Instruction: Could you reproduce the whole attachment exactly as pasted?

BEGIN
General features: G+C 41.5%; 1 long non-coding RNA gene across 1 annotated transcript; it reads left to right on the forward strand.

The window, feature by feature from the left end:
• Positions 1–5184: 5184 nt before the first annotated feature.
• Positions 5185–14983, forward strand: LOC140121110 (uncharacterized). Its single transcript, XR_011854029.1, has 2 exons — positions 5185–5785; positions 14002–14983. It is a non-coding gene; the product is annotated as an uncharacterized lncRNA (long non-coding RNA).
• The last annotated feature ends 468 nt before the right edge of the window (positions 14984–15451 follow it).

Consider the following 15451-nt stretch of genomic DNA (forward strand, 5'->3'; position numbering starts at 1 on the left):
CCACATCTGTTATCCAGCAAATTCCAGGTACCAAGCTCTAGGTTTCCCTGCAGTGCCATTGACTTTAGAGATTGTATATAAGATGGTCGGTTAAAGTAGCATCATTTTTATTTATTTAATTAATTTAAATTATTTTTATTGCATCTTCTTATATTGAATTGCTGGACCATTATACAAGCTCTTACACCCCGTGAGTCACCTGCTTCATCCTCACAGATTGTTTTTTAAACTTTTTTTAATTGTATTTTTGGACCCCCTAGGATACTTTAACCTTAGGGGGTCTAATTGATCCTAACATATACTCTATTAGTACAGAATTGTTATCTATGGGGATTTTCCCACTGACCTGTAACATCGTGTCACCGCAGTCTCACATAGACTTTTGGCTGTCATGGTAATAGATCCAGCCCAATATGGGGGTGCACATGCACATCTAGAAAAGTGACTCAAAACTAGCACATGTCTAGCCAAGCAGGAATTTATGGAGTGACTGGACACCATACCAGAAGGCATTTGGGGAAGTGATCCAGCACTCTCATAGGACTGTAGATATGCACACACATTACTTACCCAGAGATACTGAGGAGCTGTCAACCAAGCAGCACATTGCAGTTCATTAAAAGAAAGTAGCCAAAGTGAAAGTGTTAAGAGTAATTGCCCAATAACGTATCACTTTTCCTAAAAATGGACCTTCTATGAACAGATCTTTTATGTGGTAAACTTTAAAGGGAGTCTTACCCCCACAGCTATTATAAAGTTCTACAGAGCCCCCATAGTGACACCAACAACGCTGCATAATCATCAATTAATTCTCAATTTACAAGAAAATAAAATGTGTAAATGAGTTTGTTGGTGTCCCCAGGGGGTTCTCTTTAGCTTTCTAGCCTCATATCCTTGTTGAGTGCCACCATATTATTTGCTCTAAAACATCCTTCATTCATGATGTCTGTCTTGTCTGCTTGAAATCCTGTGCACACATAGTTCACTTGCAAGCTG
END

General features: G+C 41.5%; 1 long non-coding RNA gene across 1 annotated transcript; it reads left to right on the forward strand.

The window, feature by feature from the left end:
• Positions 1–5184: 5184 nt before the first annotated feature.
• Positions 5185–14983, forward strand: LOC140121110 (uncharacterized). Its single transcript, XR_011854029.1, has 2 exons — positions 5185–5785; positions 14002–14983. It is a non-coding gene; the product is annotated as an uncharacterized lncRNA (long non-coding RNA).
• The last annotated feature ends 468 nt before the right edge of the window (positions 14984–15451 follow it).

Consider the following 15451-nt stretch of genomic DNA (forward strand, 5'->3'; position numbering starts at 1 on the left):
CCACATCTGTTATCCAGCAAATTCCAGGTACCAAGCTCTAGGTTTCCCTGCAGTGCCATTGACTTTAGAGATTGTATATAAGATGGTCGGTTAAAGTAGCATCATTTTTATTTATTTAATTAATTTAAATTATTTTTATTGCATCTTCTTATATTGAATTGCTGGACCATTATACAAGCTCTTACACCCCGTGAGTCACCTGCTTCATCCTCACAGATTGTTTTTTAAACTTTTTTTAATTGTATTTTTGGACCCCCTAGGATACTTTAACCTTAGGGGGTCTAATTGATCCTAACATATACTCTATTAGTACAGAATTGTTATCTATGGGGATTTTCCCACTGACCTGTAACATCGTGTCACCGCAGTCTCACATAGACTTTTGGCTGTCATGGTAATAGATCCAGCCCAATATGGGGGTGCACATGCACATCTAGAAAAGTGACTCAAAACTAGCACATGTCTAGCCAAGCAGGAATTTATGGAGTGACTGGACACCATACCAGAAGGCATTTGGGGAAGTGATCCAGCACTCTCATAGGACTGTAGATATGCACACACATTACTTACCCAGAGATACTGAGGAGCTGTCAACCAAGCAGCACATTGCAGTTCATTAAAAGAAAGTAGCCAAAGTGAAAGTGTTAAGAGTAATTGCCCAATAACGTATCACTTTTCCTAAAAATGGACCTTCTATGAACAGATCTTTTATGTGGTAAACTTTAAAGGGAGTCTTACCCCCACAGCTATTATAAAGTTCTACAGAGCCCCCATAGTGACACCAACAACGCTGCATAATCATCAATTAATTCTCAATTTACAAGAAAATAAAATGTGTAAATGAGTTTGTTGGTGTCCCCAGGGGGTTCTCTTTAGCTTTCTAGCCTCATATCCTTGTTGAGTGCCACCATATTATTTGCTCTAAAACATCCTTCATTCATGATGTCTGTCTTGTCTGCTTGAAATCCTGTGCACACATAGTTCACTTGCAAGCTG